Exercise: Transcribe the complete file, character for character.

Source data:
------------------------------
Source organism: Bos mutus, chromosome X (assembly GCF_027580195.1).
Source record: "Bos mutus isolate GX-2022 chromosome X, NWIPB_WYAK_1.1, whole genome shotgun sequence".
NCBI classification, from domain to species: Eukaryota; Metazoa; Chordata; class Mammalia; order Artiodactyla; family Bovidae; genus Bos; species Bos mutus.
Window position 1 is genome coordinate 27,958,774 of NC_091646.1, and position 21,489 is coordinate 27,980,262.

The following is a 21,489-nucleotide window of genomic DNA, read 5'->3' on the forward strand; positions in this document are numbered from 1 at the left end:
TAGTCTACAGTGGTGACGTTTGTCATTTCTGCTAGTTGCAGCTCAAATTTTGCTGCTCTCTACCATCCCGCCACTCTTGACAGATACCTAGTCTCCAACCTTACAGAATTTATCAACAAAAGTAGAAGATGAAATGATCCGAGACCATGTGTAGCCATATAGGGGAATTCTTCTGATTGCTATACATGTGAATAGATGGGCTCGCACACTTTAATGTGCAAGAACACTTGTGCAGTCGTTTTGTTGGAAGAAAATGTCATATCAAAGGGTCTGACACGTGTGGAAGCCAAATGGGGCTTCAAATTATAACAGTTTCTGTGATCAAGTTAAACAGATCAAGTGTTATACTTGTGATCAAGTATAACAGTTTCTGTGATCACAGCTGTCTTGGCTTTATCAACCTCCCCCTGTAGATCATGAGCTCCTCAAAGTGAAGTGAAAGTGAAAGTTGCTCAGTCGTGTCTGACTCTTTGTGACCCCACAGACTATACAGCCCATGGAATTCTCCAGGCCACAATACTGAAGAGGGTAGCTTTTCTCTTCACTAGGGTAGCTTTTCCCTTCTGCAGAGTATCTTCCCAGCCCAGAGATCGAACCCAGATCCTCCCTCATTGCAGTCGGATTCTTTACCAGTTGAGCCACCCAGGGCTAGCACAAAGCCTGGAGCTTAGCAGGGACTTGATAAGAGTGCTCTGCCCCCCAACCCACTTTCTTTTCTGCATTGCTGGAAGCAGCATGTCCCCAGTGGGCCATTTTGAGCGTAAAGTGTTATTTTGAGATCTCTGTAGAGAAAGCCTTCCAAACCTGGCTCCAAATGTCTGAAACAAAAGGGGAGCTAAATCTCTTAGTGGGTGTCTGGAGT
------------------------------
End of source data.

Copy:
Source organism: Bos mutus, chromosome X (assembly GCF_027580195.1).
Source record: "Bos mutus isolate GX-2022 chromosome X, NWIPB_WYAK_1.1, whole genome shotgun sequence".
NCBI classification, from domain to species: Eukaryota; Metazoa; Chordata; class Mammalia; order Artiodactyla; family Bovidae; genus Bos; species Bos mutus.
Window position 1 is genome coordinate 27,958,774 of NC_091646.1, and position 21,489 is coordinate 27,980,262.

The following is a 21,489-nucleotide window of genomic DNA, read 5'->3' on the forward strand; positions in this document are numbered from 1 at the left end:
TAGTCTACAGTGGTGACGTTTGTCATTTCTGCTAGTTGCAGCTCAAATTTTGCTGCTCTCTACCATCCCGCCACTCTTGACAGATACCTAGTCTCCAACCTTACAGAATTTATCAACAAAAGTAGAAGATGAAATGATCCGAGACCATGTGTAGCCATATAGGGGAATTCTTCTGATTGCTATACATGTGAATAGATGGGCTCGCACACTTTAATGTGCAAGAACACTTGTGCAGTCGTTTTGTTGGAAGAAAATGTCATATCAAAGGGTCTGACACGTGTGGAAGCCAAATGGGGCTTCAAATTATAACAGTTTCTGTGATCAAGTTAAACAGATCAAGTGTTATACTTGTGATCAAGTATAACAGTTTCTGTGATCACAGCTGTCTTGGCTTTATCAACCTCCCCCTGTAGATCATGAGCTCCTCAAAGTGAAGTGAAAGTGAAAGTTGCTCAGTCGTGTCTGACTCTTTGTGACCCCACAGACTATACAGCCCATGGAATTCTCCAGGCCACAATACTGAAGAGGGTAGCTTTTCTCTTCACTAGGGTAGCTTTTCCCTTCTGCAGAGTATCTTCCCAGCCCAGAGATCGAACCCAGATCCTCCCTCATTGCAGTCGGATTCTTTACCAGTTGAGCCACCCAGGGCTAGCACAAAGCCTGGAGCTTAGCAGGGACTTGATAAGAGTGCTCTGCCCCCCAACCCACTTTCTTTTCTGCATTGCTGGAAGCAGCATGTCCCCAGTGGGCCATTTTGAGCGTAAAGTGTTATTTTGAGATCTCTGTAGAGAAAGCCTTCCAAACCTGGCTCCAAATGTCTGAAACAAAAGGGGAGCTAAATCTCTTAGTGGGTGTCTGGAGT